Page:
This is also the case in Grießenbacher Moos, a relic from the time when the Isar still meandered freely through the valley before it was straightened like almost all other rivers in the 19th century. Later the farmers dug drainage ditches through the “unland”, as such areas were called; in the 1980s the motorway was added – the water table continued to sink, and the drying bogs turned from carbon dioxide stores to greenhouse gas emitters. Müller-Kroehling does the math: peat soils cover three percent of the area of ​​Bavaria, but they are responsible for six percent of CO2 emissions. Nitrous oxide gets into the atmosphere, especially where intensive agriculture is carried out on it.

Clearly a red-rimmed beard, Stefan Müller-Kroehling recognizes that without a reference book

(Photo: Sebastian Beck)

Not only Müller-Kroehling would like to reverse that. In recent years, researchers around the world have discovered the value of moors for climate protection. Whereby the Bavarian moorland with its 2115 square kilometers look rather puny. The Wasyugan Bog in Siberia alone would cover three quarters of the Free State with its 53,000 square kilometers. It is impossible to imagine what happens when such a surface dries out.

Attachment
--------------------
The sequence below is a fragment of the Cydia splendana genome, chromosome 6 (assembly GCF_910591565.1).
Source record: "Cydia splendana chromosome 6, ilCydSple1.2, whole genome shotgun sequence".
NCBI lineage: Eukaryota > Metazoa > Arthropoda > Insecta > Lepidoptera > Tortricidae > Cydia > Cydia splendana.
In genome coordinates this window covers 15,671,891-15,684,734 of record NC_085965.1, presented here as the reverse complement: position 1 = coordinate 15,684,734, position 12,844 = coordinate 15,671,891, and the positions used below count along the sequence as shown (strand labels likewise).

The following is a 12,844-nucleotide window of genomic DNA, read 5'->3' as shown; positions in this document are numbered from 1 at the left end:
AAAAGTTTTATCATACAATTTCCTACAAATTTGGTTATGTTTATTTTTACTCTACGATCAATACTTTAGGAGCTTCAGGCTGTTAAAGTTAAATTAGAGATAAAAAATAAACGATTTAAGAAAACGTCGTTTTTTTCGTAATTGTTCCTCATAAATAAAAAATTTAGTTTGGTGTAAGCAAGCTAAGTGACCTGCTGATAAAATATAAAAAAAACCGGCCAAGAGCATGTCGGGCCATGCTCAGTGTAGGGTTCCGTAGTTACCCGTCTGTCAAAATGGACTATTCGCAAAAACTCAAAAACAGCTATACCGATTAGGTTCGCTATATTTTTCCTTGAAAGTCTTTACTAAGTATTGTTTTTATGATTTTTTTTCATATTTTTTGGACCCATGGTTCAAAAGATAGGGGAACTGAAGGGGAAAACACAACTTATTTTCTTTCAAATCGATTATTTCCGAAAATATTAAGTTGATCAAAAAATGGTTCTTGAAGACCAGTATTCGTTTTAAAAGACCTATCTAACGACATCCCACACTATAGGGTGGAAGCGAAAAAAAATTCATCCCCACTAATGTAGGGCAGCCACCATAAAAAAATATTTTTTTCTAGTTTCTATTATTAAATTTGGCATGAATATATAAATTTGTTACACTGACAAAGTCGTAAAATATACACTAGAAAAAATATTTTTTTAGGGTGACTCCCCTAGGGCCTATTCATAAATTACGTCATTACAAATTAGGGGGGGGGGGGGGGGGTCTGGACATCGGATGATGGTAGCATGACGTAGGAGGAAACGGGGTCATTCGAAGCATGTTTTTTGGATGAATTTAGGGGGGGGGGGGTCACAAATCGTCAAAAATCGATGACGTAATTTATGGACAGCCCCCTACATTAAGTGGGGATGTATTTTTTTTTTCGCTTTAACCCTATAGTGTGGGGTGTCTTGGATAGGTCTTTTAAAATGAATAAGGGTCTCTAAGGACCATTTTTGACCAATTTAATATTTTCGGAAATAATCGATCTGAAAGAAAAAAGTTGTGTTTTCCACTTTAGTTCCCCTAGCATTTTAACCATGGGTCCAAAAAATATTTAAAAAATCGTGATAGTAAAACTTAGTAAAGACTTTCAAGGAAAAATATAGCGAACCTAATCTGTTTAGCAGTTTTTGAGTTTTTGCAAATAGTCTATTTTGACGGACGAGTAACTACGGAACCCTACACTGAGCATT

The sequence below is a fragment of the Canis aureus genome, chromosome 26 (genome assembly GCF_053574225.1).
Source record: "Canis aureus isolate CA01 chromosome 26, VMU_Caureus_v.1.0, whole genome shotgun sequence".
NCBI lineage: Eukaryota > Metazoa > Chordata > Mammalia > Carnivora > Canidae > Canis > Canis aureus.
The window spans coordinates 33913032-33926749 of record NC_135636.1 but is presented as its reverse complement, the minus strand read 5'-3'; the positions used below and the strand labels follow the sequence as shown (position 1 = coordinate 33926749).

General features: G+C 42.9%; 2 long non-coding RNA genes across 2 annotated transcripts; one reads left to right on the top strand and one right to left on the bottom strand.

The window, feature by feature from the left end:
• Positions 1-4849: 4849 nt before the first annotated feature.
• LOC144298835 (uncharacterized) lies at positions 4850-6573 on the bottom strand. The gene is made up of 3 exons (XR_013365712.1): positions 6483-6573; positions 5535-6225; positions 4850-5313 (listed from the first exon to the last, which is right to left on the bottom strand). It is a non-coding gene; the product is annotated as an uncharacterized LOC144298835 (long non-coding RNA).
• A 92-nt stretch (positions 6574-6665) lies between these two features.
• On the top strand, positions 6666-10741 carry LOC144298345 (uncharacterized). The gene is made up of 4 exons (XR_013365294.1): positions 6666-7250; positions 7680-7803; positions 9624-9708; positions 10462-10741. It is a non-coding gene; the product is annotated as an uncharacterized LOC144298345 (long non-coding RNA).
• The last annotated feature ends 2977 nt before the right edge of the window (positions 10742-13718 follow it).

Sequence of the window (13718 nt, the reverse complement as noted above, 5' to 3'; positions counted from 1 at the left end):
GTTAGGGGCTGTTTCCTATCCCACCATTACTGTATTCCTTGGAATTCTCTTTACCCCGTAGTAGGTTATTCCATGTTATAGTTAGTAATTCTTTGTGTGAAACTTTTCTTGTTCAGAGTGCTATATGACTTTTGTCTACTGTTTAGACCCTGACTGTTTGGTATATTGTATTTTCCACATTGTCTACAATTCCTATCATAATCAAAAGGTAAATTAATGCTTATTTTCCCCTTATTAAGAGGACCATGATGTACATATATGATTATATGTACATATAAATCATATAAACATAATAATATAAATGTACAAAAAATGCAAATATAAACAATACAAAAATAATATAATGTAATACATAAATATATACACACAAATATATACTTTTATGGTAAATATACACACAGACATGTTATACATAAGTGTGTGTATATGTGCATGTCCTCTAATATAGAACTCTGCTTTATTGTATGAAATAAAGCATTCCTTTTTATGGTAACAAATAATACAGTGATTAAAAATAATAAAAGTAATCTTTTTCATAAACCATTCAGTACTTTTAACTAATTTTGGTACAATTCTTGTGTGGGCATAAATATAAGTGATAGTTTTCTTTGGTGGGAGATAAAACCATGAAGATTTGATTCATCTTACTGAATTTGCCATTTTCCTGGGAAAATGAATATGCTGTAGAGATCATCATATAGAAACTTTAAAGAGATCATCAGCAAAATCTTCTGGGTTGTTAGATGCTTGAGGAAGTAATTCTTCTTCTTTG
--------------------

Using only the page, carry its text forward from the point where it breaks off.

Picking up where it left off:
So what should you do? In principle it is very simple – also in the Grießenbacher Moos: “The point here is to raise the groundwater level without creating any discomfort,” is how Müller-Kroehling sums up the project. In order for the moor to store carbon dioxide again, it only needs to be watered. But the word “Affected” indicates the problem: A large part of the fens is covered by commercial forests on the one hand, and privately owned, on the other, as here in Grießenbach. If the trenches were completely filled in or dams built, spruces, for example, would be dead after a few months. A horror for forest owners, whose capital investments are already suffering from climate change.

The red-rimmed beard does not actually belong in the fen, but the moor birch does.

(Photo: Sebastian Beck)